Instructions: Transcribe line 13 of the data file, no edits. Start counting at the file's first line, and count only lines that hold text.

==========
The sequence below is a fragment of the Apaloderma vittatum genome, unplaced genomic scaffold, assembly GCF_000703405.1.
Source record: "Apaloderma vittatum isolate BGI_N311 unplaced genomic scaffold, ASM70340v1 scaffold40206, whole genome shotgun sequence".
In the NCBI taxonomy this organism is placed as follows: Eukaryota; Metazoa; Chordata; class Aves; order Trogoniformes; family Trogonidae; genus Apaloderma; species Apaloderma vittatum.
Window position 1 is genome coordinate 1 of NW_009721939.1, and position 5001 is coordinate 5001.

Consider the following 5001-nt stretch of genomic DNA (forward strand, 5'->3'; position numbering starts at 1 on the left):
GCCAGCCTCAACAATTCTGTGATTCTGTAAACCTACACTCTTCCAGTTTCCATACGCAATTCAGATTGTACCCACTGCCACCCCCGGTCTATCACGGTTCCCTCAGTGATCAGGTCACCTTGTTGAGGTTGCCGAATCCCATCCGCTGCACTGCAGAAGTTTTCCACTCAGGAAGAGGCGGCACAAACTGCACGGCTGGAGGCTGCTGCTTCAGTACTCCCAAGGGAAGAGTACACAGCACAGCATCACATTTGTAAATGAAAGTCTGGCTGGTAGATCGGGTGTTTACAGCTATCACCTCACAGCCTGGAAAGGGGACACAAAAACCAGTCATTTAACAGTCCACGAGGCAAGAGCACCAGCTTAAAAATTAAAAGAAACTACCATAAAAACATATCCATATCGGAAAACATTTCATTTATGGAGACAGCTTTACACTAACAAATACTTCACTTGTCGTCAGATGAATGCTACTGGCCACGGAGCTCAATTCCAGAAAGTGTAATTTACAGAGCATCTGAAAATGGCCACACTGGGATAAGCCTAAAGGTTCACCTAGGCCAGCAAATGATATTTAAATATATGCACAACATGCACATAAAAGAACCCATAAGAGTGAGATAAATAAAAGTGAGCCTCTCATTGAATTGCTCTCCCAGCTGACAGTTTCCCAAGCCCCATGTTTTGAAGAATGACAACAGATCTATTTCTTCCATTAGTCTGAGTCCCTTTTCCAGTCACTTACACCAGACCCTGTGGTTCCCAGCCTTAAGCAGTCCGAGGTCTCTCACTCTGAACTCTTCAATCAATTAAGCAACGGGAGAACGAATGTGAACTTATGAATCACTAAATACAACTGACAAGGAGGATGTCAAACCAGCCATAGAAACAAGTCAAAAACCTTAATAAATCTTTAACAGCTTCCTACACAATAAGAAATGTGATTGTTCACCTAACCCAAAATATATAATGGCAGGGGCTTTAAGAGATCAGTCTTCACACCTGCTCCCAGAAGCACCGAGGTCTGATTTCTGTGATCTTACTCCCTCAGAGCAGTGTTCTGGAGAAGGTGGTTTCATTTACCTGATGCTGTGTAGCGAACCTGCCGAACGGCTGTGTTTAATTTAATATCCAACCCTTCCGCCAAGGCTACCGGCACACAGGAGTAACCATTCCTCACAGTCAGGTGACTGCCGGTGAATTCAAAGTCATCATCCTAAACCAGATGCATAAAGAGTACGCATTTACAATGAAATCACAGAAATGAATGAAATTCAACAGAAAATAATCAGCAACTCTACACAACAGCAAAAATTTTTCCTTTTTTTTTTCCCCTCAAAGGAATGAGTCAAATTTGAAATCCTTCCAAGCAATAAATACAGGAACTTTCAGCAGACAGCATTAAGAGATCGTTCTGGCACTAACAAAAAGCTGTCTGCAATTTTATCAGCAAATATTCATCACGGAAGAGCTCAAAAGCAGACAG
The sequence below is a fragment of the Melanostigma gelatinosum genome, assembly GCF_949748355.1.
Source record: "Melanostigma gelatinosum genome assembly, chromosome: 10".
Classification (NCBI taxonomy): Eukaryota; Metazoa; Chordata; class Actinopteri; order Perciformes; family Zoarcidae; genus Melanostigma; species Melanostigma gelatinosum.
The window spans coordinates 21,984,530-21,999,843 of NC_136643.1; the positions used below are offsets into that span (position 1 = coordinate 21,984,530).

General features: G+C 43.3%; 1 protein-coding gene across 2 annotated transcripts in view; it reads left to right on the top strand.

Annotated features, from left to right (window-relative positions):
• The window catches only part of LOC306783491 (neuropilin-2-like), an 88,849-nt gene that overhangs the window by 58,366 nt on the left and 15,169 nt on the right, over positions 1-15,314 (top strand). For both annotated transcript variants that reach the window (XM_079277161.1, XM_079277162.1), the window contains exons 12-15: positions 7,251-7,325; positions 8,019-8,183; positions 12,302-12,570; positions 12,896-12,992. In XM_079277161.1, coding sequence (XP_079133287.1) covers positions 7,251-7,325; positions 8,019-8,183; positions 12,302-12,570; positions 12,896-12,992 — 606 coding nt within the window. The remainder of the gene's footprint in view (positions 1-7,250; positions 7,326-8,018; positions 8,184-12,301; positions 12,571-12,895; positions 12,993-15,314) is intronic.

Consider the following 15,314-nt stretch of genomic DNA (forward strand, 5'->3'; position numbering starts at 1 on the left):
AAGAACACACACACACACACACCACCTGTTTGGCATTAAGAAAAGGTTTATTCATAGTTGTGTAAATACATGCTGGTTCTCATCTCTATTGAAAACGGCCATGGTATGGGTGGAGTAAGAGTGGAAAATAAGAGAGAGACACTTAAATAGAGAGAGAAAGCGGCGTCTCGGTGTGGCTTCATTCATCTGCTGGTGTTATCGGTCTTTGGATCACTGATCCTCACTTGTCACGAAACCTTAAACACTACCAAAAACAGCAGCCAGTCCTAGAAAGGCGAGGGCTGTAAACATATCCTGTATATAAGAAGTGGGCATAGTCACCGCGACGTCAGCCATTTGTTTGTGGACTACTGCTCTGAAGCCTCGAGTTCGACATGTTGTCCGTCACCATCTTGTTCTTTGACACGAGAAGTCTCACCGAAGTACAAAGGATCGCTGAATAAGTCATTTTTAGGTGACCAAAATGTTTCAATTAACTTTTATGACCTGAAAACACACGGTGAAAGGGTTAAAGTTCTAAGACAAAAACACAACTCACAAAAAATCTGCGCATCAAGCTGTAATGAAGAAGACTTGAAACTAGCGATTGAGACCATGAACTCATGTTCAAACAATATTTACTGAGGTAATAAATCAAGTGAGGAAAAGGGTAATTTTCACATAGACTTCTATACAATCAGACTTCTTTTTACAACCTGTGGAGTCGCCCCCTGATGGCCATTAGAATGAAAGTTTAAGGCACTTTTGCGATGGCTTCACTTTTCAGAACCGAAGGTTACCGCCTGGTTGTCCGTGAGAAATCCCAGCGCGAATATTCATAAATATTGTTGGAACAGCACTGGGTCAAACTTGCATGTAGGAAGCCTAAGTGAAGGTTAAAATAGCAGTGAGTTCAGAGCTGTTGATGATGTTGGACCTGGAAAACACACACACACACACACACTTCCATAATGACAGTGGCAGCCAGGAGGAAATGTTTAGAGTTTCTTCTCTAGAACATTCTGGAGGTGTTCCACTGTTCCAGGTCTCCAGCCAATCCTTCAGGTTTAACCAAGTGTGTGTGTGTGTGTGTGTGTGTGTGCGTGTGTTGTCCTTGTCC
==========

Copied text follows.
• The window catches only part of LOC306783491 (neuropilin-2-like), an 88,849-nt gene that overhangs the window by 58,366 nt on the left and 15,169 nt on the right, over positions 1-15,314 (top strand). For both annotated transcript variants that reach the window (XM_079277161.1, XM_079277162.1), the window contains exons 12-15: positions 7,251-7,325; positions 8,019-8,183; positions 12,302-12,570; positions 12,896-12,992. In XM_079277161.1, coding sequence (XP_079133287.1) covers positions 7,251-7,325; positions 8,019-8,183; positions 12,302-12,570; positions 12,896-12,992 — 606 coding nt within the window. The remainder of the gene's footprint in view (positions 1-7,250; positions 7,326-8,018; positions 8,184-12,301; positions 12,571-12,895; positions 12,993-15,314) is intronic.